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KWPN Directions in Dressage Breeding

Mar 25, 2020 | 0 comments

Many of you may have noticed how much German blood we’ve been using in our program over the last few years. Wim’s sending me this short video clip of Gaudi this morning and some recent comments from the KWPN reps at the Annual Meeting a couple weeks ago have helped me crystallize some thoughts that may be worth sharing. 

 

Breeding for me is a lot like cooking. I have an idea in my head, and I intuitively know what to reach for to achieve the general outcome that I want. I may look at a recipe, but unless something calls for exact proportions of butter to flour, eggs to milk, etc., I’m normally going to use the recipe as a guideline, not as a mandate. When I’m thinking about our breeding program and making stallion selections to achieve what I’m looking for in future generations, I’m not pouring over linear score sheets and evaluating every specific conformational or movement component in an individual horse. I’m evaluating how much cayenne pepper I can add to the equation and still get a dish that’s palatable. Well, beyond “palatable”.  I’m a good cook; I’m shooting for deliciously satisfying on a variety of levels. Understandably, in the kitchen and in the breeding world, I’ve immersed myself in decades’ worth of information, observations, failed experiments, and successful meals and breeding outcomes, so my “intuitive” reach for the right ingredients is probably not as intuitive as I think it is; nonetheless, I’m not measuring ingredients or replaying a video 12 times to look at a pastern angle.

 

Of course, there can be specific things certain stallions or stallion lines bring to breeding that I try to avoid, such as loose stifles, difficult characters, weak pasterns, etc., but, mostly, I’m looking at the whole horse and general trends and types. Now, to contradict myself, sometimes I have to identify “specific” elements that affect a “general” quality.

 

Two of the general qualities I’ve been trying to address in the Dutch breeding population through experiments within our own program are overall suppleness and scope of movement. The Dutch horses are super athletic, but they’re not always as supple as I like. I want to maintain the strong loin connection, yet, at the same time, see a back that can be soft and swingy. In regards to scope of movement (which is certainly connected to overall suppleness), I love the Dutch knee and electric hindleg, but sometimes it interferes with elasticity and the use of the back, causing more up-and-down movement than freedom of movement. Consequently, I’ve been more focused on the overall use of the body, suppleness through the back, and the power and placement of the hind leg rather than the quickness of it. Hence, I’ve been using more German lines.

 

Originally, during the modernization of the Dutch horse from agricultural use to sport, we had a lot of success with Holsteiner, Selle Francais, and TB lines. Yet, historically, the German lines, especially the Hanoverian lines, have not crossed consistently well on Dutch mares. It’s been too much of an F1 cross. Interestingly enough, over the last five our six years, we’re seeing Dutch stallions cross really well on German mares, however. I think this gives Dutch breeders an interesting method of improving their breeding stock:  Use the sons approved in Germany or Denmark who are by Dutch stallions out of German mares. In theory, at least, someone else has already taken the risk of the F1 situation, so we should be able to benefit from what these products bring to the next generation. Again, in theory.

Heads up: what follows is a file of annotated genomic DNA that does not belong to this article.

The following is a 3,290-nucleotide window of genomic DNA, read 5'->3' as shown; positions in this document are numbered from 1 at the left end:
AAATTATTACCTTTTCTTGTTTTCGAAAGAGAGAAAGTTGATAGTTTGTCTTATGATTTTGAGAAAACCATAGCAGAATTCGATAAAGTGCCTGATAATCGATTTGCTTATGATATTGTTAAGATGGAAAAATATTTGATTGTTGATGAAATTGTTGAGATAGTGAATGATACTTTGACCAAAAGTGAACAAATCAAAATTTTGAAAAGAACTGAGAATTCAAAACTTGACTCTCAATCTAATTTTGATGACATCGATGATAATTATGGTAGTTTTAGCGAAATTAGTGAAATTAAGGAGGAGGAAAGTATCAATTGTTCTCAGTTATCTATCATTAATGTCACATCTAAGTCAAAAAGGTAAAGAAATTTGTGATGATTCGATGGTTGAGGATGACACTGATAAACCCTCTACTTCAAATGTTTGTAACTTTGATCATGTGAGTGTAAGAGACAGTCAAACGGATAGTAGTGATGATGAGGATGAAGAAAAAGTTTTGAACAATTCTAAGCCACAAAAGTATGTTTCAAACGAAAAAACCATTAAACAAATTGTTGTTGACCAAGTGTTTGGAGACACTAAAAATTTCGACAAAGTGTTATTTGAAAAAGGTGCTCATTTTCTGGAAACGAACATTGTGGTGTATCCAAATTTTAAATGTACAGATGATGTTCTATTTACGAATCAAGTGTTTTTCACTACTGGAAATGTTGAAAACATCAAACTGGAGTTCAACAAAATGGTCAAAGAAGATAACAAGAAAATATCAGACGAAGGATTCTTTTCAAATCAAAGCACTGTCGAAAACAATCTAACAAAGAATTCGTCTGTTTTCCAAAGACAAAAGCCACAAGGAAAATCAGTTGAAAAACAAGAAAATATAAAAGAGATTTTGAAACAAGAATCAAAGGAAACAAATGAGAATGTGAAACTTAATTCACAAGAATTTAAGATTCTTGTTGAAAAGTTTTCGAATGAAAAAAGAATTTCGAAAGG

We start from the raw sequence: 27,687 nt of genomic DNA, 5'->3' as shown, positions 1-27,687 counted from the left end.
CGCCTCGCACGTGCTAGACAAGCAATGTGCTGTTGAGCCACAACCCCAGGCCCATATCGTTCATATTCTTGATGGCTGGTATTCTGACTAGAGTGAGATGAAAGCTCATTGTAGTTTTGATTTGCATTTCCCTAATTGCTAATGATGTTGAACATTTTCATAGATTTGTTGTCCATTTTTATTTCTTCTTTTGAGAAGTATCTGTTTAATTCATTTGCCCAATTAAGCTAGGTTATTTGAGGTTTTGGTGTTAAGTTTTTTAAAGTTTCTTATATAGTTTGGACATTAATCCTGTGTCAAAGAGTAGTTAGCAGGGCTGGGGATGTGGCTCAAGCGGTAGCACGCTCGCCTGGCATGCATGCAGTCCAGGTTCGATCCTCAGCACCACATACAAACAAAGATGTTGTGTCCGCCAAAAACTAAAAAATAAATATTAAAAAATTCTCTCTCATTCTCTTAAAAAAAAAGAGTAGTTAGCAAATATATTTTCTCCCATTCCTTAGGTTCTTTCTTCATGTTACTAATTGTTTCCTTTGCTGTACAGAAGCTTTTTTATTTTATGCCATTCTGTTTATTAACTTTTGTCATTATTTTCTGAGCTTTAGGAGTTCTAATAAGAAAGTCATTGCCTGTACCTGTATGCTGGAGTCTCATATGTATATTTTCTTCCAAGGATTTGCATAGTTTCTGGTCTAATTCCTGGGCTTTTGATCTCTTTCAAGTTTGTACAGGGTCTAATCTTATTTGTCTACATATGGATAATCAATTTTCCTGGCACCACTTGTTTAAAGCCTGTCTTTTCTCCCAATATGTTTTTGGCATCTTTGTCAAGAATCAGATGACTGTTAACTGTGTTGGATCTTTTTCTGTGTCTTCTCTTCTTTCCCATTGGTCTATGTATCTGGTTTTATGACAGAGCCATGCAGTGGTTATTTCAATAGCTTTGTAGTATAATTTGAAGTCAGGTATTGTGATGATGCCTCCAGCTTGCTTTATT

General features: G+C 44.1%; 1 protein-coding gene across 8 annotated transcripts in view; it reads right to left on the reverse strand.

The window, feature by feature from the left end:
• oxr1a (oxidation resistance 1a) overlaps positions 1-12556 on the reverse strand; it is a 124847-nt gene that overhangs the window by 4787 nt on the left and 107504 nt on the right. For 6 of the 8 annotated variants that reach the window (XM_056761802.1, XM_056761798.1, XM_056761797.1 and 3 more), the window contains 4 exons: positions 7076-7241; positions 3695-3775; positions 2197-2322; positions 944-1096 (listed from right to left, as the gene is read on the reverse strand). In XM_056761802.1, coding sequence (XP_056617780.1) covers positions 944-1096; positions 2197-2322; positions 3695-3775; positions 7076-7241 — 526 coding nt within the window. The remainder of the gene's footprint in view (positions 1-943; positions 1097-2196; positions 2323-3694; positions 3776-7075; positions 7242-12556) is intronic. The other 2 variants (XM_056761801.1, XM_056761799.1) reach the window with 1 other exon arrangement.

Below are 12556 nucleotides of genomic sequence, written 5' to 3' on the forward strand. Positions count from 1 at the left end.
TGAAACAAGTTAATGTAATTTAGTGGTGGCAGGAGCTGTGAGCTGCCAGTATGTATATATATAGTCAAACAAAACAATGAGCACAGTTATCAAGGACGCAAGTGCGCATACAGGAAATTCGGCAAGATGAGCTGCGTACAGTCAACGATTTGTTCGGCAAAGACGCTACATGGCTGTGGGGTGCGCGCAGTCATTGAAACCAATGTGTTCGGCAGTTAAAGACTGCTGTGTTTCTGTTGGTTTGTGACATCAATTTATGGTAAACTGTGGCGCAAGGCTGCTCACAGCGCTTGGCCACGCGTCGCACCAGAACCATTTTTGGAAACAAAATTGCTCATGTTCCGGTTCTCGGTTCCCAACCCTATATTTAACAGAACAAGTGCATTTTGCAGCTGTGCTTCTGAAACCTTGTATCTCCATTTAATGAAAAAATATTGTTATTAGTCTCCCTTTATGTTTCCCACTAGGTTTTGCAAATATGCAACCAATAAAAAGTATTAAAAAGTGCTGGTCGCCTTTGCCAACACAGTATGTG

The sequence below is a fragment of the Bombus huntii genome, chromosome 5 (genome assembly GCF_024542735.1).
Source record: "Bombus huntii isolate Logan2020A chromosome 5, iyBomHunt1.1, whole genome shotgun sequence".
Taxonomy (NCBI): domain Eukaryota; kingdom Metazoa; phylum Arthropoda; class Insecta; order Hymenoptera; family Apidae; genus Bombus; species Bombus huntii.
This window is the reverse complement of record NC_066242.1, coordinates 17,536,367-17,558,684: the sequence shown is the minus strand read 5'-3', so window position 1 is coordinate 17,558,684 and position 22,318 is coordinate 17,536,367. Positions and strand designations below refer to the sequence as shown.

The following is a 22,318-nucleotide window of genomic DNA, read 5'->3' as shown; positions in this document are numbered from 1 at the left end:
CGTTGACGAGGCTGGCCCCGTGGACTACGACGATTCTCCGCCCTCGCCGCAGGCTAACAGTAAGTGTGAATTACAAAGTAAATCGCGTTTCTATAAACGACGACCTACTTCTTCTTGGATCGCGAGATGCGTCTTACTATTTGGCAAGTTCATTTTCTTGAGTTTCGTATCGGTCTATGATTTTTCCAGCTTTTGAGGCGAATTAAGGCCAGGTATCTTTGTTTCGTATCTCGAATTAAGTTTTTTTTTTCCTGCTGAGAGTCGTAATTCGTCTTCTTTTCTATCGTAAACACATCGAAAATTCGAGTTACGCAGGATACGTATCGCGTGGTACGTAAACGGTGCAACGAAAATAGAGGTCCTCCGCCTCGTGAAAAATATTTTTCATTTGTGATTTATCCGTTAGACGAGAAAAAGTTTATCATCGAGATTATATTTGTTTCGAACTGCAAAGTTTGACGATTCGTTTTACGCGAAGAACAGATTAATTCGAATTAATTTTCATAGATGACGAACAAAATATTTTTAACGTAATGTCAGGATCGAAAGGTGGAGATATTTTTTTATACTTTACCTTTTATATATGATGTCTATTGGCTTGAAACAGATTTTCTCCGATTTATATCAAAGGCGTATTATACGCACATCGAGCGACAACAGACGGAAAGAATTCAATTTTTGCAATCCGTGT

My wife would kill me if I told you the stallions in my frozen semen order, but let me say this much, they’re all either sons of KWPN stallions out of strong German mare lines or German stallions out of lines I know cross well on my mares. If you look at my breeding choices from the last few years, you’ll see the same pattern. Someone asked me the other day why I’m not planning on breeding all my mares to Gaudi. My answer was/is that I’ve seen too many programs over the years not achieve all they could have because they breed only to their own stallions. However, Gaudi does fit into the equation, which, conveniently enough, brings me back to why the video of Gaudi became the seed for my writing this journal entry today. Gaudi is Totilas x DeNiro x Romancier. He’s by a KWPN stallion out of a completely German-bred dam, who just happens to be the highest indexed dressage-producing mare in the KWPN right now, as well. 

 

To further develop my other impetus for starting this entry, the jury members’ comments during the Annual Meeting, I don’t remember the exact words Henk Dirksen used when he was describing one of the new focuses of selection for dressage horses, but it had to do with what I described above as “scope”. It’s a length of movement, a suspension, a use of the back. His explanation was that the KWPN dressage horse has very good technique in the legs, but needs more “scope”, so that is a consideration in selecting new stallions. Well…even this short clip of Gaudi in a relaxed, lazy trot shows how supple he is through the topline and how correct he is in the placement of his hind foot under his body. Look at any of his lunging or free-movement video, and you’ll see Gaudi has the scope in the movement and the suppleness I want in our program, and, conveniently enough, the kind of movement for which the KWPN is selecting, as well. I’m really glad I know the guy who owns him.  Maybe he’ll give me a deal on a breeding or two.